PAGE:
Hans Ulrich Gumbrecht (Stanford University, USA)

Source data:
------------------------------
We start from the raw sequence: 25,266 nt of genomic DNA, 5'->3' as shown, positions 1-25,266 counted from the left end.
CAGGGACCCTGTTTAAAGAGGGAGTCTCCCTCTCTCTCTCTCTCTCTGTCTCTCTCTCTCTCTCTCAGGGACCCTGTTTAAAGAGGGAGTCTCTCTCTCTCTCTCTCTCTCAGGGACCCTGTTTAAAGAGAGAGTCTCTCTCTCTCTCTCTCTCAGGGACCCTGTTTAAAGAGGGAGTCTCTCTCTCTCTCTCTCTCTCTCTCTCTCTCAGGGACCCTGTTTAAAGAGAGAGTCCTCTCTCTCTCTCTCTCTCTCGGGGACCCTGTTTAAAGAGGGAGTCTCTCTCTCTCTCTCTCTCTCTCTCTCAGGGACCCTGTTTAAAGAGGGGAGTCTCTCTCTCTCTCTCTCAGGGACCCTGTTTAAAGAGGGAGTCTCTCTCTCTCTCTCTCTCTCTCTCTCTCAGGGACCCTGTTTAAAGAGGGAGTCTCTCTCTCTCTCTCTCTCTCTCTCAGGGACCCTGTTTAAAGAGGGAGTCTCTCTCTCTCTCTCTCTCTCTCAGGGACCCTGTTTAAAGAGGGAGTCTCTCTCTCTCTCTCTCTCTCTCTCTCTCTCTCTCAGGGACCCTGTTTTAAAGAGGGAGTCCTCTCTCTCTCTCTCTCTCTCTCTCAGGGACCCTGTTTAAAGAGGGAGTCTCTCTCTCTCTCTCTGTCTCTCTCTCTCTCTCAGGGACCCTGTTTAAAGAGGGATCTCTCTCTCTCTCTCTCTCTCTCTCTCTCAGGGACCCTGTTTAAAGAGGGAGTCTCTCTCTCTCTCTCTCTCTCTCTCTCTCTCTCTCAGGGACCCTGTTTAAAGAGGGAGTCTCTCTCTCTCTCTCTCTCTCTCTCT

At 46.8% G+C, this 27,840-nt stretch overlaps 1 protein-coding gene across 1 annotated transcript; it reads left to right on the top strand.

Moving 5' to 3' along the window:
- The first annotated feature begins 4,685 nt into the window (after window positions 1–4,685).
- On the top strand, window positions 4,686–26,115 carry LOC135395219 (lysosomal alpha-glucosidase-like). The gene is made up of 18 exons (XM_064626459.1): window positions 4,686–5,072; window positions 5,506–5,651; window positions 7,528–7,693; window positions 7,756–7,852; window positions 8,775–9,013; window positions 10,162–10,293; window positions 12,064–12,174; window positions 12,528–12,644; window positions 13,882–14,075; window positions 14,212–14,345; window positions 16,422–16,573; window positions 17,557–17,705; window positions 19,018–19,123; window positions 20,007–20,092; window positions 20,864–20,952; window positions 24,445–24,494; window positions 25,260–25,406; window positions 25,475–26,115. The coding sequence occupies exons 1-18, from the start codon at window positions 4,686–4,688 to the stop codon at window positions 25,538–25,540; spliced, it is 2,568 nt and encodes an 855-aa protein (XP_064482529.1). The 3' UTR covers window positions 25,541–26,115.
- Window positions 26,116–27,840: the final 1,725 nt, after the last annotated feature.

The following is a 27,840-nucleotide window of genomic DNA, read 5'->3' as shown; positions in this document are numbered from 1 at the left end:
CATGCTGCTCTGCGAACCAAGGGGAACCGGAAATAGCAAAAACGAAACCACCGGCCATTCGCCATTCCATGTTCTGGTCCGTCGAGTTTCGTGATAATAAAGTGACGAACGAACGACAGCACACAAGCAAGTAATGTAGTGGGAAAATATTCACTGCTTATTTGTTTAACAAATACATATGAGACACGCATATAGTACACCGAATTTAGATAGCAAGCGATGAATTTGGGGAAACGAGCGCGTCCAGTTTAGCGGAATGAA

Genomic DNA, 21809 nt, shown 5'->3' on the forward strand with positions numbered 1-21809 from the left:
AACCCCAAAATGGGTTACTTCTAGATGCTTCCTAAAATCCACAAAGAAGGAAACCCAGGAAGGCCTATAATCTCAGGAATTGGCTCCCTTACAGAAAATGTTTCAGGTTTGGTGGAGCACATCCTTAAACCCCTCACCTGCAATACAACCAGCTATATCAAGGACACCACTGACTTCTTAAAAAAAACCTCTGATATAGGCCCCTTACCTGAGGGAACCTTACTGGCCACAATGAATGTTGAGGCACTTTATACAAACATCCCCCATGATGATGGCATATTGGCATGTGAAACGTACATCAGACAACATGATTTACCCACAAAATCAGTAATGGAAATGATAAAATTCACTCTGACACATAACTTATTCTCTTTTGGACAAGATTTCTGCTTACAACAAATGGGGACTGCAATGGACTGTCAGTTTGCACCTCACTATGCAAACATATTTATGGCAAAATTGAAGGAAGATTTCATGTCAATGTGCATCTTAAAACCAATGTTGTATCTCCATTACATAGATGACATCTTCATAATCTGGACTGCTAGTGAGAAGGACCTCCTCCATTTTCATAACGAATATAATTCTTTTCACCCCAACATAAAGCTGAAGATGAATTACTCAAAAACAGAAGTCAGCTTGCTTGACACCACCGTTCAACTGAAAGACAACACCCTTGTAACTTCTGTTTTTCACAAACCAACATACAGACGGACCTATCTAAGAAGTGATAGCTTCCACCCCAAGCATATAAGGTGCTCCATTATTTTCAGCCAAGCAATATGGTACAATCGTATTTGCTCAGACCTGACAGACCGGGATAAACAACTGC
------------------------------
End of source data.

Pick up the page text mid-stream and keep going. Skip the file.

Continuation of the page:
A literary theorist whose work spans philology, philosophy, literary and cultural history, and epistemologies of the everyday. A professor at Stanford University since 1989, he holds the Albert Guérard Chair as Professor in the Departments of Comparative Literature and French and Italian in Stanford's Division of Literatures, Languages, and Cultures; by courtesy, he is also affiliated with the Departments of German Studies, Iberian and Latin American Cultures, and the Program in Modern Thought and Literature. Gumbrecht’s writing on philosophy and modern thought extends from the Middle Ages to today and incorporates an array of disciplines and styles, at times combining historical and philosophical inquiry with elements of memoir. Much of Gumbrecht's scholarship has focused on national literatures in French, Spanish, Portuguese, and German, and he is known for his work on the Western philosophical tradition, the materiality of presence, shifting views of the Enlightenment, forms of aesthetic experience, and the joys of watching sports. As well as publishing academic works and teaching graduate and undergraduate students at Stanford, Gumbrecht is recognized as a public intellectual in Europe and South America and contributes to a range of newspapers and journals in English, German, Portuguese, and Spanish.